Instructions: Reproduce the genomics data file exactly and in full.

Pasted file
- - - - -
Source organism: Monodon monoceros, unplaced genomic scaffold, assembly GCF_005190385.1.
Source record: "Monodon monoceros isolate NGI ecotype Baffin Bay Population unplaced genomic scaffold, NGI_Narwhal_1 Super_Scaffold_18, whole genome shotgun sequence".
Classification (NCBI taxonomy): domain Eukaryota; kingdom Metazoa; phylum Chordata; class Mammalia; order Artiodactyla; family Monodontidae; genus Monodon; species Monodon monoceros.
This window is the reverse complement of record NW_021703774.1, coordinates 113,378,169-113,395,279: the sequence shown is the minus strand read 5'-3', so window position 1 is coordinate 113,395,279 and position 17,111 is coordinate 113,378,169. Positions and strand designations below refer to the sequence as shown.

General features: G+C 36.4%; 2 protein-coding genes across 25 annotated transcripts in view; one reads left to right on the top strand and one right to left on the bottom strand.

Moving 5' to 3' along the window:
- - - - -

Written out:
Source organism: Monodon monoceros, unplaced genomic scaffold, assembly GCF_005190385.1.
Source record: "Monodon monoceros isolate NGI ecotype Baffin Bay Population unplaced genomic scaffold, NGI_Narwhal_1 Super_Scaffold_18, whole genome shotgun sequence".
Classification (NCBI taxonomy): domain Eukaryota; kingdom Metazoa; phylum Chordata; class Mammalia; order Artiodactyla; family Monodontidae; genus Monodon; species Monodon monoceros.
This window is the reverse complement of record NW_021703774.1, coordinates 113,378,169-113,395,279: the sequence shown is the minus strand read 5'-3', so window position 1 is coordinate 113,395,279 and position 17,111 is coordinate 113,378,169. Positions and strand designations below refer to the sequence as shown.

General features: G+C 36.4%; 2 protein-coding genes across 25 annotated transcripts in view; one reads left to right on the top strand and one right to left on the bottom strand.

Moving 5' to 3' along the window: